Governor J.B. Pritzker vetoed a bill yesterday that would have provided for paid leave for all school employees who themselves or whose child or children must isolate or quarantine because of COVID infection or exposure. In his press release, though, the Governor touted a compromise with similar terms for vaccinated employees only.
House Bill 2778, also known as the School Employee and Wage Protection Bill, was sponsored by Rep. Janet Yang Rohr, a Naperville Democrat, and sent to Pritzker’s desk on Nov. 30, 2021.
The law would have required school districts to provide employees with as many administrative leave days as required to follow all public health guidance and mandates from the state’s Department of Public Health. School employees also would have received paid administrative days to care for their child or children in elementary or secondary school who need to isolate or quarantine due to COVID-19 protocols.
Finally, the law would have afforded paycheck protection for hourly school employees; if a public school or higher education institution must close because of an emergency, hourly employees would have still received their full paycheck.
In vetoing the bill, Governor Pritzker said in a press release that he had negotiated this compromise with the Illinois Education Association, the Illinois Federation of Teachers, and other unspecified stakeholders. The IEA also issued a press release and an FAQ.
Under the compromise, only employees at public schools, community colleges, and universities who are fully vaccinated may use paid administrative leave if they get infected or are excluded from school because of COVID symptoms or exposure. This benefit also applies to employees who have children who are required to stay home from school under the same circumstances.
The compromise initiative would also return sick leave already used by vaccinated employees due to COVID-19 and provides wage protections for all hourly school employees like custodians or bus drivers who are required to miss work during a school closure or e-learning day due to COVID-19.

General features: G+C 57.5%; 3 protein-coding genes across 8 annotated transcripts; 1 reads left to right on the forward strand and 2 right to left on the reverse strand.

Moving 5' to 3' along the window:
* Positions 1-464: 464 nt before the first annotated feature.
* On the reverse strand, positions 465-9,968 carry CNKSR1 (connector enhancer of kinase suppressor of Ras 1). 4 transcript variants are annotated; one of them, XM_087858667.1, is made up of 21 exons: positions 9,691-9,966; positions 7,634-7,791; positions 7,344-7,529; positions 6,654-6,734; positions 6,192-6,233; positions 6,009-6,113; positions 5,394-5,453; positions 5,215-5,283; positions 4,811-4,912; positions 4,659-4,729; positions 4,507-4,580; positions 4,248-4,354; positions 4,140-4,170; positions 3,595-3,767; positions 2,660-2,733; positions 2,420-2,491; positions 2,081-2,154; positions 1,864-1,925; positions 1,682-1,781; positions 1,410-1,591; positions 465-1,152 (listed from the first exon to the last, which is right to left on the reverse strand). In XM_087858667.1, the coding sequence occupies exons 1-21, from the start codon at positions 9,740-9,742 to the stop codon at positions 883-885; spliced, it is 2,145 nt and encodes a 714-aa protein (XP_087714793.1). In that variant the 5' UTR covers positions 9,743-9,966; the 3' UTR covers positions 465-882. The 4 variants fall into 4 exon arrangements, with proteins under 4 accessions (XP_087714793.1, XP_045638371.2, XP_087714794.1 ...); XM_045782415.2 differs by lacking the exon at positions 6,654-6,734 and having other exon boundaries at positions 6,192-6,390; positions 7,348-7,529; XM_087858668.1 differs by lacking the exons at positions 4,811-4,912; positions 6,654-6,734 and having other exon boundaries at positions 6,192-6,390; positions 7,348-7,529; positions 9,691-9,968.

The new proposal does not extend the administrative leave provisions to staff who are not vaccinated. However, the IEA’s FAQ states that “Those employees who were granted a medical or religious exemption from vaccination by their employer pursuant to federal law are eligible for this benefit,” but that unvaccinated employees who do not have a recognized medical or religious exemption and are participating in weekly testing “will not receive any additional leave beyond what they receive in their contract.”
The Governor’s office did not specify a timeframe in which the alternative legislation would be submitted and approved. The Illinois Education Association, the state’s largest teacher’s union of more than 135,000 members, actively supported HB 2778 and praised the compromise. Opponents of HB 2778 argued it would create a disincentive for those who are still unvaccinated to get inoculated and could exacerbate a current teacher shortage by providing for unlimited paid leave for school employees because it lacked a sunset provision. Concerns regarding the proposed compromise remain among the opponents of the vetoed HB 2778.
Whitt Law LLC has served Illinois school districts for more than 30 years. Our attorneys are well-versed in the Illinois School Code, personnel issues, and education law. Please contact Attorneys Brittany Flaherty Theis or Brian R. Bare if you have any questions regarding this blog post.